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Plumbing Repairs (Again!)

by on Apr.21, 2009, under WashHouse, Water System

Last fall, we had made a trip up to the ranch, expecting to get one more in before any hard freezes.  So we neglected to drain the pipes in the shed before we left.  When I returned in November, I discovered that the shower would no longer turn all the way off.  Since I didn’t have the replacement valve, I just drained the system, added RV antifreeze to the John, and waited until spring to arrive.

When we made the trip in March, I intended to pull the valve and get specifics to buy a new valve.  But then we discovered that we had let the water tank get too low to feed the shed anymore, so we put off the repairs for the next trip.

Finally, after Al the Waterman filled our tank in April, we were ready to do repairs this trip.  Here is how we replaced the shower valve.

Step 1 - Remove the handle

Step 1 - Remove the handle

After removing the allen screw holding the handle to the black stop block, the next step was to remove the phillips screw to allow removal of the black stop block.  That reveals the two piece white temperature limit stops that keep you from turning it on too hot.

White Temperature Limit Gears

White Temperature Limit Gears

After replacing the phillips screw to prevent losing it, we pulled out the two white temperature limit stops.  Next, we removed the two screws holding the valve cover on.  This exposed the tin shield around the assembly.

Eustation Assembly surrounding valve

Eustation Assembly surrounding valve

 After removing the tin shield from around the valve, we were ready to pull the clip that holds the valve in place.

Old Valve Assembly still in place

Old Valve Assembly still in place

 Grabbing the clip with a pair of pliers and pulling up released thew valve assembly.

Pulling the clip

Pulling the clip

Next, we grabbed the valve by the stem, and pulled it straight out of the assembly, leaving an empty valve hole.

Valve Hole

Valve Hole

 

When the valve was originally installed, the HC stamp was facing up.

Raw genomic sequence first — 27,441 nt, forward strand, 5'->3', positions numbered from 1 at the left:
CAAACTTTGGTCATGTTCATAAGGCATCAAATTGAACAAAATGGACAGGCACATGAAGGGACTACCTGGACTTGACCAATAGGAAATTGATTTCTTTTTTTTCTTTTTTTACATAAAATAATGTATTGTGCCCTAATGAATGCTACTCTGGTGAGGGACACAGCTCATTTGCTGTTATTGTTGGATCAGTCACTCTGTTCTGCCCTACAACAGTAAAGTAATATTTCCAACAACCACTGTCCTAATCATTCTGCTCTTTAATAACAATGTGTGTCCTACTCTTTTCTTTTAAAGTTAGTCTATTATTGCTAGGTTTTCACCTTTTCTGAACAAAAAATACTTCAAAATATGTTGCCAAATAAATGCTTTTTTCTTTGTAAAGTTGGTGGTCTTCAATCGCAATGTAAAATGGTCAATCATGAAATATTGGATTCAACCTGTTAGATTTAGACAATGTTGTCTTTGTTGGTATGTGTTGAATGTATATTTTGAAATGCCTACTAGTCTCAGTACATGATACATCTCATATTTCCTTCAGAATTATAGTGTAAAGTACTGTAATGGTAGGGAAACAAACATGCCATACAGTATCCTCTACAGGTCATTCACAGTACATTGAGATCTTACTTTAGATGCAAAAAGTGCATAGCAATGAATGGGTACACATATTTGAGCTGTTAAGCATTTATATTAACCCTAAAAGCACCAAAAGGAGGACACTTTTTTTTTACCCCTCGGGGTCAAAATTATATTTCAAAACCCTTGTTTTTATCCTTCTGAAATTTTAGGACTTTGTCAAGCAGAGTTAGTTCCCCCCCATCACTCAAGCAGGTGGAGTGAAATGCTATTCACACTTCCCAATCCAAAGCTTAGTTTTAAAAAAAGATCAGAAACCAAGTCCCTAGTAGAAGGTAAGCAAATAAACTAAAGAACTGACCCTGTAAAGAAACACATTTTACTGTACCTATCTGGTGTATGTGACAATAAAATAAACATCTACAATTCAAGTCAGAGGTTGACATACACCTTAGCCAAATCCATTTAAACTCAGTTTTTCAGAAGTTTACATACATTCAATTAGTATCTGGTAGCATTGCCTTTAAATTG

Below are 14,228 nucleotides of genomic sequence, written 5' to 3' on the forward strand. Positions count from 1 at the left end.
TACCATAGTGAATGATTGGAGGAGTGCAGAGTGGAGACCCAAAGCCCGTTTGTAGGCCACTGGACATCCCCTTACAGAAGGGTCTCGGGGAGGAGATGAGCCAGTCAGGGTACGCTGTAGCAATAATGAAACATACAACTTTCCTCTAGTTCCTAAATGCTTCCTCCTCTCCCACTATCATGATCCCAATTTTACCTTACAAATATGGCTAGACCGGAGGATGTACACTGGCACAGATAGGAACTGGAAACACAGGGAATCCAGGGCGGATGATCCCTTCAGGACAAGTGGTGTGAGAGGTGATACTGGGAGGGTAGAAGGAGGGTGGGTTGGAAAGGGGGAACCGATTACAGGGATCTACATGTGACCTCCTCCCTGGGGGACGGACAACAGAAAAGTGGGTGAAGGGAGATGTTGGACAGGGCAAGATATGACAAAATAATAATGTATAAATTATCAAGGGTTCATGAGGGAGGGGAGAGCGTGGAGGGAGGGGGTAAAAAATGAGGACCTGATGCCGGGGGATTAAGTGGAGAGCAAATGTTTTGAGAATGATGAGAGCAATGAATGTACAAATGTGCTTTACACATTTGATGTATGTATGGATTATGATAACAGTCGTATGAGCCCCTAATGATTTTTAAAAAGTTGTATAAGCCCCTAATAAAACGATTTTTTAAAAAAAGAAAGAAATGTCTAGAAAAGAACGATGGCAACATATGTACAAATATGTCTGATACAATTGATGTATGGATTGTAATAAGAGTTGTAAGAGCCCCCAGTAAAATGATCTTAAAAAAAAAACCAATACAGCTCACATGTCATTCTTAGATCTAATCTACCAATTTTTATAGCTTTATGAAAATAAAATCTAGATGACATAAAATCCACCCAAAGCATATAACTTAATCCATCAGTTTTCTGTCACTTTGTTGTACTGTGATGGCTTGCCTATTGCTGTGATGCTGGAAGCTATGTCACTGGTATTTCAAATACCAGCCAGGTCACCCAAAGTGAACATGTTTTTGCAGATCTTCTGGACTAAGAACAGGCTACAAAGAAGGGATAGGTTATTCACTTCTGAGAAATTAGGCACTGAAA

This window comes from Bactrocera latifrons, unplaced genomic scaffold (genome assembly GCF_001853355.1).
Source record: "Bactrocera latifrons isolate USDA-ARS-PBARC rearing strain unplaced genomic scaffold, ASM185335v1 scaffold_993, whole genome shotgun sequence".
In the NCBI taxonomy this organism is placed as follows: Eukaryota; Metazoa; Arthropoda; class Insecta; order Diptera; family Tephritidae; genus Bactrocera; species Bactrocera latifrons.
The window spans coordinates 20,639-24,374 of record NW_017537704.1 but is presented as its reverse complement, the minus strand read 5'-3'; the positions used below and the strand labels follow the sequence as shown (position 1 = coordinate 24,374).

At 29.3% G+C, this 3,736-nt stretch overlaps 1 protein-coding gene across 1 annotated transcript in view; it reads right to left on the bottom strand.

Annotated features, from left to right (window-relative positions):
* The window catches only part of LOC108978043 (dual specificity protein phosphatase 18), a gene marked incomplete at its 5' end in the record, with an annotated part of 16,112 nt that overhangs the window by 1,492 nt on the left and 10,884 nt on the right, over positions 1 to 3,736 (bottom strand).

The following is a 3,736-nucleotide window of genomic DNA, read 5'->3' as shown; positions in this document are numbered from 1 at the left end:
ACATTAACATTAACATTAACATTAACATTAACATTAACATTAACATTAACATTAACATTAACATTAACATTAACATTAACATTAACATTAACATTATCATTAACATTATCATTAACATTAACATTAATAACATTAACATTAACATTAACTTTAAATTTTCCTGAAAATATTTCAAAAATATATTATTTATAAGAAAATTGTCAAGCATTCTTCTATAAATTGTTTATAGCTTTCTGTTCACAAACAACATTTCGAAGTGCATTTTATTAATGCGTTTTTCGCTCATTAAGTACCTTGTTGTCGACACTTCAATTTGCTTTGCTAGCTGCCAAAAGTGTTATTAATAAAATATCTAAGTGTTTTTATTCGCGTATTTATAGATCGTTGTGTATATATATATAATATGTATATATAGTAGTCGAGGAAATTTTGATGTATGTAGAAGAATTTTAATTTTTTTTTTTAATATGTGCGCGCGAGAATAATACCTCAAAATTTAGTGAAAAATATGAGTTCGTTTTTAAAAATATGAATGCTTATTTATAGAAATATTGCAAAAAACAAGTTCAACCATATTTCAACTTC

Front of Valve

Front of Valve

Notice that the flat side of the stem was facing up in the off position.  With the old valve in that position, the left side hole was at the rear of the valve.  Also notice that the rear O-Ring is missing.  I suspect that this is why we couldn’t turn it off.  The pieces of o-ring poped out when we pulled the valve.

Valve Left Side

Valve Left Side

The Right side of the valve had the hole near the front. 

Valve Right Side

Valve Right Side

On the new valve, with the flat side of the stem facing up, the holes were in the opposite locations, front and back.  So when we installed the new valve, we installed it with the flat side down, instead of up.  That turned out to be a good guess, because when it was all back together again, the hot water was still turned on more as you advanced the valve, as it had been in the original valve.

The new valve cost around $35 at Home Depot, but at least it appears that we bought the right one.

New Valve

New Valve

So to install the new valve, we just slopped on some silicone lubricant, and slid it in, doing everything in the reverse order from the disassembly.

Of course, once we had it all put back together again, we applied water to the system.  Hmm… a little low pressure… Then Tara noticed two streams of water pouring from under the shed.  Oops, a water line burst from the freeze last fall.

You have already seen how we go about repairing the water lines here. And here are the two segments that had burst, needing patching.

Burst Pipes

Burst Pipes

Finally, after fixing the pipes, all worked as it should.

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